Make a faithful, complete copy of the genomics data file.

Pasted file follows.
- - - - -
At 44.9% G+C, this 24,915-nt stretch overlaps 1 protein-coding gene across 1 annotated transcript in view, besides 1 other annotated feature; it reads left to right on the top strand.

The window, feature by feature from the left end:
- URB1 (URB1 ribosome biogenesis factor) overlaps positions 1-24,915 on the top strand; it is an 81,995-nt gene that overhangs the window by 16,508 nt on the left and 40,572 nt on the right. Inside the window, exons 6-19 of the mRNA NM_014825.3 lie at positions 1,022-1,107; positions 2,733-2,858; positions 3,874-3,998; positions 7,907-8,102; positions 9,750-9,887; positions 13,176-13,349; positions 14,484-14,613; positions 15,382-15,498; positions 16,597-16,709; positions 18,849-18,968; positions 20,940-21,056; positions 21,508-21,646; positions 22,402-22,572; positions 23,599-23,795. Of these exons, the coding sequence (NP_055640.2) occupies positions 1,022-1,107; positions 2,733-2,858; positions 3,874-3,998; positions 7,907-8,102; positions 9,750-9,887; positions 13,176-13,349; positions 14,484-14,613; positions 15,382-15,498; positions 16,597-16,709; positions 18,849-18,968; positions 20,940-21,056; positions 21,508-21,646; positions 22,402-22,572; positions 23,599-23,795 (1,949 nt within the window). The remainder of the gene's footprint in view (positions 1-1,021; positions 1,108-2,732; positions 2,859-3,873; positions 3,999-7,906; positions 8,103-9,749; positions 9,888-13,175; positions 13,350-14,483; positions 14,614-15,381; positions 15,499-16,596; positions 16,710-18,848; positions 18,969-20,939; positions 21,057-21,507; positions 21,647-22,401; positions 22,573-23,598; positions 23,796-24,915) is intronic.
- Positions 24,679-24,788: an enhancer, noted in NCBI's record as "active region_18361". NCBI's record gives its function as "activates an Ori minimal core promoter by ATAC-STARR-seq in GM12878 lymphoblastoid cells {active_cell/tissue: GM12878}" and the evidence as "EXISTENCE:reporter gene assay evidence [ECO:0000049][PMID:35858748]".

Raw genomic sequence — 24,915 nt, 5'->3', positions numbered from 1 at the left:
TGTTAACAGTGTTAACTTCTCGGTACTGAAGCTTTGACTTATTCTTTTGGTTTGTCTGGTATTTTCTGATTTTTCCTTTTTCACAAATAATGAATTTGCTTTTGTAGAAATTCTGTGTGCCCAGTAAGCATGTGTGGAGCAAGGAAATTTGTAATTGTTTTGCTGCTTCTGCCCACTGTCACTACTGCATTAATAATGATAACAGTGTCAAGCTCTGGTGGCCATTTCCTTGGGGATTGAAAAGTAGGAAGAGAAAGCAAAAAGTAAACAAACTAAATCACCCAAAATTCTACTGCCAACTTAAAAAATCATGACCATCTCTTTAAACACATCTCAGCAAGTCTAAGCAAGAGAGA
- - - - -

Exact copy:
At 44.9% G+C, this 24,915-nt stretch overlaps 1 protein-coding gene across 1 annotated transcript in view, besides 1 other annotated feature; it reads left to right on the top strand.

The window, feature by feature from the left end:
- URB1 (URB1 ribosome biogenesis factor) overlaps positions 1-24,915 on the top strand; it is an 81,995-nt gene that overhangs the window by 16,508 nt on the left and 40,572 nt on the right. Inside the window, exons 6-19 of the mRNA NM_014825.3 lie at positions 1,022-1,107; positions 2,733-2,858; positions 3,874-3,998; positions 7,907-8,102; positions 9,750-9,887; positions 13,176-13,349; positions 14,484-14,613; positions 15,382-15,498; positions 16,597-16,709; positions 18,849-18,968; positions 20,940-21,056; positions 21,508-21,646; positions 22,402-22,572; positions 23,599-23,795. Of these exons, the coding sequence (NP_055640.2) occupies positions 1,022-1,107; positions 2,733-2,858; positions 3,874-3,998; positions 7,907-8,102; positions 9,750-9,887; positions 13,176-13,349; positions 14,484-14,613; positions 15,382-15,498; positions 16,597-16,709; positions 18,849-18,968; positions 20,940-21,056; positions 21,508-21,646; positions 22,402-22,572; positions 23,599-23,795 (1,949 nt within the window). The remainder of the gene's footprint in view (positions 1-1,021; positions 1,108-2,732; positions 2,859-3,873; positions 3,999-7,906; positions 8,103-9,749; positions 9,888-13,175; positions 13,350-14,483; positions 14,614-15,381; positions 15,499-16,596; positions 16,710-18,848; positions 18,969-20,939; positions 21,057-21,507; positions 21,647-22,401; positions 22,573-23,598; positions 23,796-24,915) is intronic.
- Positions 24,679-24,788: an enhancer, noted in NCBI's record as "active region_18361". NCBI's record gives its function as "activates an Ori minimal core promoter by ATAC-STARR-seq in GM12878 lymphoblastoid cells {active_cell/tissue: GM12878}" and the evidence as "EXISTENCE:reporter gene assay evidence [ECO:0000049][PMID:35858748]".

Raw genomic sequence — 24,915 nt, 5'->3', positions numbered from 1 at the left:
TGTTAACAGTGTTAACTTCTCGGTACTGAAGCTTTGACTTATTCTTTTGGTTTGTCTGGTATTTTCTGATTTTTCCTTTTTCACAAATAATGAATTTGCTTTTGTAGAAATTCTGTGTGCCCAGTAAGCATGTGTGGAGCAAGGAAATTTGTAATTGTTTTGCTGCTTCTGCCCACTGTCACTACTGCATTAATAATGATAACAGTGTCAAGCTCTGGTGGCCATTTCCTTGGGGATTGAAAAGTAGGAAGAGAAAGCAAAAAGTAAACAAACTAAATCACCCAAAATTCTACTGCCAACTTAAAAAATCATGACCATCTCTTTAAACACATCTCAGCAAGTCTAAGCAAGAGAGA